Is Posttraumatic Stress Disorder Meaningful in the Context of the COVID‐19 Pandemic? A Response to Van Overmeire's Commentary on Karatzias et al. (2020)

Mark Shevlin, Philip Hyland, Thanos Karatzias

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Abstract

In a recently published study in this journal that used a population‐based sample in the Republic of Ireland (Karatzias et al., 2020), we concluded that 17.7% of the sample met the diagnostic requirements for COVID‐19–related posttraumatic stress disorder (PTSD). Subsequently, Van Overmeire (2020) has raised concerns about the validity of our findings, arguing that simply experiencing the COVID‐19 pandemic is not sufficient to meet the trauma exposure criterion for a PTSD diagnosis and, consequently, our estimated PTSD prevalence figure was inflated. In this response, we provide (a) an explanation for why the COVID‐19 pandemic can be reasonably considered to be a traumatic event, (b) evidence that PTSD in response to the COVID‐19 pandemic is a meaningful construct, and (c) an argument for why our estimated prevalence rate is not unreasonably high.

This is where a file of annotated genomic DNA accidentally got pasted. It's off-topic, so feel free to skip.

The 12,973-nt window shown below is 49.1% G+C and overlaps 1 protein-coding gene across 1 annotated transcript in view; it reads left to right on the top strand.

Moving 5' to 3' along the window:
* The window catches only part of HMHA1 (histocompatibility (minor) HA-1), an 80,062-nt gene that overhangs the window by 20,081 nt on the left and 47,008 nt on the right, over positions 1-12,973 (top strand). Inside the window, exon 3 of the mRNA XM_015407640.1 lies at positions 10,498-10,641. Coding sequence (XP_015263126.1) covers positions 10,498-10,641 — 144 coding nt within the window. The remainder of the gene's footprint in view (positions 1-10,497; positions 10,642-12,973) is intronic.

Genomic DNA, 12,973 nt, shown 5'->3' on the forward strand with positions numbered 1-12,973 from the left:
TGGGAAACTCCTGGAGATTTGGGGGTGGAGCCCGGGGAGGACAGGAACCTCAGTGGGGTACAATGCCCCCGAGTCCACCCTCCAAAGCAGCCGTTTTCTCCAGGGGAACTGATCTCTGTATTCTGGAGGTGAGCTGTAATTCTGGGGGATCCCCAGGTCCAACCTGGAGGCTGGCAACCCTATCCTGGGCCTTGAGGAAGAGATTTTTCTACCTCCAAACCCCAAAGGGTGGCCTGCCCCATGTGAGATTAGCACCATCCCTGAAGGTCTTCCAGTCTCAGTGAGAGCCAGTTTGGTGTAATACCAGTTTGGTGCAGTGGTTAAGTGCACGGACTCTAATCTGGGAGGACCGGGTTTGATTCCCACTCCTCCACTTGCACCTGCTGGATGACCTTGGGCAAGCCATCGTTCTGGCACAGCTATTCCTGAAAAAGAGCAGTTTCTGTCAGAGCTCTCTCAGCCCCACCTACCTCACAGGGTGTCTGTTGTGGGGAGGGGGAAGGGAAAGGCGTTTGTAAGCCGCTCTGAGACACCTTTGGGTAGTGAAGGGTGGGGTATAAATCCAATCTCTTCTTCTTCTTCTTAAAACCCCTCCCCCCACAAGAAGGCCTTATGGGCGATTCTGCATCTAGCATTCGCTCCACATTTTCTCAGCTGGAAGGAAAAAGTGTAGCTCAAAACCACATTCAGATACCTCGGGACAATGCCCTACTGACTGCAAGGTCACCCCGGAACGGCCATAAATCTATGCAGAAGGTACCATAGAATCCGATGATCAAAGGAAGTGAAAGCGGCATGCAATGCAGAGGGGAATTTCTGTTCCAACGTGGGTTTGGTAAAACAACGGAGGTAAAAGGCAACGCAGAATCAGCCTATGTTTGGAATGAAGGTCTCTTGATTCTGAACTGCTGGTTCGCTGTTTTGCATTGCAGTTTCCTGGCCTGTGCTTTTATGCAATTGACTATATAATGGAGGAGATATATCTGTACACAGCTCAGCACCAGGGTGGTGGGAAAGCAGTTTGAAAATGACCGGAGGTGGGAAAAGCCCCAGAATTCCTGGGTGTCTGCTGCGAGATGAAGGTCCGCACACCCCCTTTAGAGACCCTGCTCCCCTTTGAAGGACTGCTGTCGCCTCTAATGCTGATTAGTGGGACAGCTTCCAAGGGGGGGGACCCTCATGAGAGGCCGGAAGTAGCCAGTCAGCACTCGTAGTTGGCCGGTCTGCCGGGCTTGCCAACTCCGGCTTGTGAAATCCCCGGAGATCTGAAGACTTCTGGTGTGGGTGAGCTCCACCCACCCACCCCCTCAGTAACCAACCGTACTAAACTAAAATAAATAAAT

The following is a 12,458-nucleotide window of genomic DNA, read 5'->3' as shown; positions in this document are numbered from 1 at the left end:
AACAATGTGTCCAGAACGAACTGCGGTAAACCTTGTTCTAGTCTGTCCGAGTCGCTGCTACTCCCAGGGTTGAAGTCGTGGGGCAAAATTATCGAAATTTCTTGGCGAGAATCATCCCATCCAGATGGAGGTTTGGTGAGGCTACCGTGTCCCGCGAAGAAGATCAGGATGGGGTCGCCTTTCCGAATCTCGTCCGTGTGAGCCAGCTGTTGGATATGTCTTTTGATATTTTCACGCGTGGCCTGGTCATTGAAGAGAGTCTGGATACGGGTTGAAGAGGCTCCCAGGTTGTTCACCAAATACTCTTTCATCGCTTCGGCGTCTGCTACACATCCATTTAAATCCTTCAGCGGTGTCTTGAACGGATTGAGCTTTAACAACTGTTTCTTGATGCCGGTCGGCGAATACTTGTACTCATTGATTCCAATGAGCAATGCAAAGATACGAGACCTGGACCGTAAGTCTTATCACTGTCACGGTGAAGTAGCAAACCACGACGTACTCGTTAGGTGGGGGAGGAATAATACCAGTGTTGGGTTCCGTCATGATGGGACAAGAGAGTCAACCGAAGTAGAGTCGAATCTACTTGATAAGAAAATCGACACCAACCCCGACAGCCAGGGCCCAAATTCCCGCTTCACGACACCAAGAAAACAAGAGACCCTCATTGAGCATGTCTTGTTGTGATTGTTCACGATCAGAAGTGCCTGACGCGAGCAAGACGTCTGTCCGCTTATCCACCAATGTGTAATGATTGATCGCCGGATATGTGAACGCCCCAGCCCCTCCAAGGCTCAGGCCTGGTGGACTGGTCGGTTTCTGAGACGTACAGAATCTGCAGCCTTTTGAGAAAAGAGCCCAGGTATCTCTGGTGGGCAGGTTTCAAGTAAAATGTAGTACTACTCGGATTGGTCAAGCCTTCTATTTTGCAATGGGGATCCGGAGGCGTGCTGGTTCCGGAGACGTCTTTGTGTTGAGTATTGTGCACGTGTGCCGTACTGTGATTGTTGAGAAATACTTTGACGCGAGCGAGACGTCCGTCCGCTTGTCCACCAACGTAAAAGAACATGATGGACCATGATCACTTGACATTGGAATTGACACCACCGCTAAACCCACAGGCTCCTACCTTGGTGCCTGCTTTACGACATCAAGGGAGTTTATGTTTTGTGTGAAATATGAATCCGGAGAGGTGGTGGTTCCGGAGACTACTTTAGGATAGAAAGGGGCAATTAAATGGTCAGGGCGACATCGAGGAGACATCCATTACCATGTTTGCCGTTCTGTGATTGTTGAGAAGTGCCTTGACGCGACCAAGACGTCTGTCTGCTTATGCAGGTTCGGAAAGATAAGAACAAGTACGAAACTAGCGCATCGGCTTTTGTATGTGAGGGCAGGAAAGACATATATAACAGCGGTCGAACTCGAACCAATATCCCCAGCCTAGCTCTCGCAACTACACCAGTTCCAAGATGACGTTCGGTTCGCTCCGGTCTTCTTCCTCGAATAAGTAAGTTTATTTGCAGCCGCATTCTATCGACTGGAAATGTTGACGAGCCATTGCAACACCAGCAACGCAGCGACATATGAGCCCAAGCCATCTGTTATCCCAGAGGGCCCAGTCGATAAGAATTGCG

Original languageEnglish
Pages (from-to)866-868
Number of pages3
JournalJournal of Traumatic Stress
Volume33
Issue number5
Early online date2 Oct 2020
DOIs
Publication statusPublished - 14 Oct 2020

Keywords

  • Clinical Psychology
  • Psychiatry and Mental health

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